This series of articles will cover causes of a vehicle not starting and what checks and repairs the driver or owner can perform. Causes of a vehicle not starting can be very minor or very major. As this series of articles progresses, discussions of “no start” causes and repairs will begin with the less complex and will move on to the more complex. As this series continues, other areas of the vehicle may be discussed, such as brakes, suspension, steering, lighting, supplemental restraints, transmissions, emissions, and electrical systems.
A vehicle “no start” condition can be categorized into two situations. First, when the key is moved to the start position nothing happens, which in professional circles is referred to as a “no crank, no start” condition. This means that when the key is moved to the start position the engine does not rotate, spin, or turn over and also does not start. The second condition is referred to as “crank, no start”. This means that the engine does rotate, spin, or turn over, but does not start.
When a vehicle has a no crank no start condition, special attention is required while attempting to start the vehicle to determine whether any noises can be heard. These noises are most often clicking or chattering. The most common cause is loose or corroded terminals or electrical connections to the vehicle battery. Batteries have various types of terminals, but the most common are top post and side post. Top post batteries are susceptible to corrosion. Side post batteries are susceptible to loose terminals. Side terminals can feel tight but still may be loose enough to cause a no crank no start condition. When checking for loose battery terminals raise the vehicle hood and support the hood to prevent personal injury during an under-hood inspection or repair. Search for the battery. Most batteries are located in either the left front corner or right front corner of the engine compartment. The left or right side of a vehicle is determined from being seated behind the steering wheel. Look carefully because some batteries may be below other items in the engine compartment.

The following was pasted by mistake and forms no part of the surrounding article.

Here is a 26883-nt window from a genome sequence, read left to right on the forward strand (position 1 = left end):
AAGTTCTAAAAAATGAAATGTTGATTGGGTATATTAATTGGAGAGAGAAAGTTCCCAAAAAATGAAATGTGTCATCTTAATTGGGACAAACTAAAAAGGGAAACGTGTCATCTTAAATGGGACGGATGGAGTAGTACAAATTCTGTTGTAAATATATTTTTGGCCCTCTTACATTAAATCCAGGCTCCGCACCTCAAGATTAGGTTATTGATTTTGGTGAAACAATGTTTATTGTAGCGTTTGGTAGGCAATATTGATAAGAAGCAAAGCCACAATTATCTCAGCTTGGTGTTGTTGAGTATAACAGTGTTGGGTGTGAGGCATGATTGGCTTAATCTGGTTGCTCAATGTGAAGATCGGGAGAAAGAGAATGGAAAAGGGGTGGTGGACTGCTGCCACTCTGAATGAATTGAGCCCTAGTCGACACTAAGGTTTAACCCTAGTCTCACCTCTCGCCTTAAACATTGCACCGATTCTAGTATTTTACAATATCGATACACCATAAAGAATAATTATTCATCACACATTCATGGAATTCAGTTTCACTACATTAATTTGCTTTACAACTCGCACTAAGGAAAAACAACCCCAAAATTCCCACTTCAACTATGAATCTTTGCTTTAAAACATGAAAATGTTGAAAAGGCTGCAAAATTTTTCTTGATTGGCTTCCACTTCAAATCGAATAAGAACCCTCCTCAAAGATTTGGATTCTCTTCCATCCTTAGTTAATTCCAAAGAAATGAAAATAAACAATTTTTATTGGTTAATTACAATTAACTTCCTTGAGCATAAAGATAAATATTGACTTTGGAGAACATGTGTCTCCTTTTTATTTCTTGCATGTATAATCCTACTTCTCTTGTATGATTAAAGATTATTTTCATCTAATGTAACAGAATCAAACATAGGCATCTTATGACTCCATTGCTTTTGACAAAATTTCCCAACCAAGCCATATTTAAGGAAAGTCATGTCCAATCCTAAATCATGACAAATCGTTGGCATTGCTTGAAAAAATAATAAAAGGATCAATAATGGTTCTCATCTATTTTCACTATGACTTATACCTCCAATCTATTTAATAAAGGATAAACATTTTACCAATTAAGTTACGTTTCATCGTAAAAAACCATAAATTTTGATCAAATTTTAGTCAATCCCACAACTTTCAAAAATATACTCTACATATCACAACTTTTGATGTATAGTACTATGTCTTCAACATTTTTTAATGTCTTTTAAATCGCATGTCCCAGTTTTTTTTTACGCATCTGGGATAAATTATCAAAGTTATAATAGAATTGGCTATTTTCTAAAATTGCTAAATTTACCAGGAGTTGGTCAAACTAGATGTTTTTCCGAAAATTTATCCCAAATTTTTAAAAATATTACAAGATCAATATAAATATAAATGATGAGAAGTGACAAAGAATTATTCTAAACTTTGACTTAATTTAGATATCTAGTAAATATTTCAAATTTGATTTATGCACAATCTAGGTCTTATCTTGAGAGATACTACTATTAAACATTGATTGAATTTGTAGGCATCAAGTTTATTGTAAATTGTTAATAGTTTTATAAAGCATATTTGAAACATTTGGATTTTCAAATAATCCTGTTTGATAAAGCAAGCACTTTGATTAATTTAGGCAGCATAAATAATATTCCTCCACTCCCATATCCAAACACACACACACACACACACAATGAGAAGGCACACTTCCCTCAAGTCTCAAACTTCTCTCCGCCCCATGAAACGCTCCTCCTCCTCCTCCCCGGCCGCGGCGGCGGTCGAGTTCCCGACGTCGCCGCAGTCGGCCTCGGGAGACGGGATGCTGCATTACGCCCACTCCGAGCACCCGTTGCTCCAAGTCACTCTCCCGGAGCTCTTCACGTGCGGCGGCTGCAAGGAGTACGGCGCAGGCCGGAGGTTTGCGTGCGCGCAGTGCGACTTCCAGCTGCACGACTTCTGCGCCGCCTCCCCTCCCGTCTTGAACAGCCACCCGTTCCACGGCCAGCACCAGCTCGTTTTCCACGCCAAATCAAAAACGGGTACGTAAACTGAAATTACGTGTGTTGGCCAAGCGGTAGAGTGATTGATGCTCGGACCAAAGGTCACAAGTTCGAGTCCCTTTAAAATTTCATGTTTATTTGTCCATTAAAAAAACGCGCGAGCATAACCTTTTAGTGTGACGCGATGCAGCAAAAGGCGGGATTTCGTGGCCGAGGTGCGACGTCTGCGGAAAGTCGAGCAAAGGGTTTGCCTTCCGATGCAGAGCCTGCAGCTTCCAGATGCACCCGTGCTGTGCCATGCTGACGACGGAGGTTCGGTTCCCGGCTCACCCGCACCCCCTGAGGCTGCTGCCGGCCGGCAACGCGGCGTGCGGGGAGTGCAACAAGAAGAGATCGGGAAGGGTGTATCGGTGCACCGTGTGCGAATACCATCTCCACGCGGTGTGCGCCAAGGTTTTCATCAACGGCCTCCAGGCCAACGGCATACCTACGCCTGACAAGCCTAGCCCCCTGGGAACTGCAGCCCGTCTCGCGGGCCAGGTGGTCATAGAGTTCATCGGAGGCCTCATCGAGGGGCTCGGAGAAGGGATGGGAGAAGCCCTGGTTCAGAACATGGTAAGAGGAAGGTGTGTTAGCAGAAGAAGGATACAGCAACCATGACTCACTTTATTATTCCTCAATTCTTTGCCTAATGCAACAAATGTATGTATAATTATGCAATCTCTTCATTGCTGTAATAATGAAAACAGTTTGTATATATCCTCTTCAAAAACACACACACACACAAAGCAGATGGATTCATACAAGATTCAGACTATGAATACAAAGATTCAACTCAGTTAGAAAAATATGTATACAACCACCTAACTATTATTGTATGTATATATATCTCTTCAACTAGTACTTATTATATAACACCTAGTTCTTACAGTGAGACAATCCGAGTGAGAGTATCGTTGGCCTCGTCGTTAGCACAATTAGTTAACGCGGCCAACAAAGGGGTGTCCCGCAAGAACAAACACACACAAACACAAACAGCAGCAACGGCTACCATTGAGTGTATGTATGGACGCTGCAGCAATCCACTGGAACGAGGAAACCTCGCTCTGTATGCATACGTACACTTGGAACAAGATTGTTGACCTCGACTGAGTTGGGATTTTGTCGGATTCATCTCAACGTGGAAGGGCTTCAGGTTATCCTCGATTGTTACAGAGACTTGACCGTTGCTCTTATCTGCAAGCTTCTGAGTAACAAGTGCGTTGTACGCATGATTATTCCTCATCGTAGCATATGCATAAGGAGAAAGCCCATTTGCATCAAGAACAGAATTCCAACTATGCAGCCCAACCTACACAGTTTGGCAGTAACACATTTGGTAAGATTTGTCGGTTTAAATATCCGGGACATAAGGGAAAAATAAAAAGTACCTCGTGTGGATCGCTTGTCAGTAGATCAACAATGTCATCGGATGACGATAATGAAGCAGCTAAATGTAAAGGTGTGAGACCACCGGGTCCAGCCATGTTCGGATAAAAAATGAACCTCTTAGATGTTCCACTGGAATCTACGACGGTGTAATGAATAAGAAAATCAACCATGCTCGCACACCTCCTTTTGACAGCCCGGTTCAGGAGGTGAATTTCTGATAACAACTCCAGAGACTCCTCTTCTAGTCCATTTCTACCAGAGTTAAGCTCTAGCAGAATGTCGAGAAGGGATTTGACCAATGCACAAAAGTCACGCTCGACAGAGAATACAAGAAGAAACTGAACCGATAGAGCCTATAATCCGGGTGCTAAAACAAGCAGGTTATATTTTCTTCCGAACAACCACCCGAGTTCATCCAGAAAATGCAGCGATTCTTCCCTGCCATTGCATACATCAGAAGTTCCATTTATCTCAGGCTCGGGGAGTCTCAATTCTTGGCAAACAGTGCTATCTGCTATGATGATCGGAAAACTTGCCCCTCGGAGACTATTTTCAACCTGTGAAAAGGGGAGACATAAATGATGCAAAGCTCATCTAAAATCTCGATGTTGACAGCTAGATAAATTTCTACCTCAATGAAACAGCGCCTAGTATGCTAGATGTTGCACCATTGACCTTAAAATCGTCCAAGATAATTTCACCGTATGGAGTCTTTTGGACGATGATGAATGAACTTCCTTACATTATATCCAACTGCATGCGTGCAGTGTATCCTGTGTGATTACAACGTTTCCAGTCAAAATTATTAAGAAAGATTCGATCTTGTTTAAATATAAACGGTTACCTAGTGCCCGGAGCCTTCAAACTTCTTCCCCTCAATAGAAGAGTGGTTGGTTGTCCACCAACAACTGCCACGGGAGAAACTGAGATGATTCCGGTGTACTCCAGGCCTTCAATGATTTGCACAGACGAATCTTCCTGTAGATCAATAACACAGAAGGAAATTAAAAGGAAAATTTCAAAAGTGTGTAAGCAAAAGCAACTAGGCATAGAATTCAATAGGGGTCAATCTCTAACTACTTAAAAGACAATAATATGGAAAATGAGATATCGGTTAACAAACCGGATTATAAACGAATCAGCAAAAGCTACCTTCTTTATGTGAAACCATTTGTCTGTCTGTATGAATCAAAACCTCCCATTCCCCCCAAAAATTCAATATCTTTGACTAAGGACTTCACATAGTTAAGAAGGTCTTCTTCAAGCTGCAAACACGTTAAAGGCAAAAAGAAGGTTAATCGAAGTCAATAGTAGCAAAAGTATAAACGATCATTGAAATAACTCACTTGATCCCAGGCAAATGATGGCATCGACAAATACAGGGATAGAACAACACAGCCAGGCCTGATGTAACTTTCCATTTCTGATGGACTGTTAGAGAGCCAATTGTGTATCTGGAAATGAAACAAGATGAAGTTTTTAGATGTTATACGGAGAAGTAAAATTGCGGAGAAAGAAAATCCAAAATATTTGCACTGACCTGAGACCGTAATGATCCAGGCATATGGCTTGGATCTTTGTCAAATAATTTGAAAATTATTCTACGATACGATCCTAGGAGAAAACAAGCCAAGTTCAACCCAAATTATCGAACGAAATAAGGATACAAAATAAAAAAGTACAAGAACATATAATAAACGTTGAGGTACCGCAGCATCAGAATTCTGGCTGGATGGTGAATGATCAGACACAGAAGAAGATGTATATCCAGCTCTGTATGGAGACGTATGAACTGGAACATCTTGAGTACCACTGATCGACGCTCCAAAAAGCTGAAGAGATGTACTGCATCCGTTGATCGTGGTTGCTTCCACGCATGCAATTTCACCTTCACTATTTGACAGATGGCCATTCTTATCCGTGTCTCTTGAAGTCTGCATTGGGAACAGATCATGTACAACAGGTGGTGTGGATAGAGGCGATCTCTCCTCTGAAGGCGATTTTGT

If the battery is not in the engine compartment, then it may be inside the left front wheel well or under the rear seat cushion. Access to the latter two locations may be beyond the ability of some drivers or owners. In this situation the vehicle should be towed to a professional. Once access to the battery is obtained, visually inspect the battery condition. Determine if the battery is top or side post. Attempt to twist the terminal attached to the post clockwise and then counterclockwise. If the terminals move then they will need to be tightened. Top post terminals will require a 13mm or 10mm combination wrench depending on the vehicle. Side post batteries will require an 8mm combination wrench.
Once the terminals have been tightened, attempt to start the vehicle. If it starts the repair has been successful. If the vehicle does not start then further inspection and diagnosis will be required, which will be discussed in the next and future articles.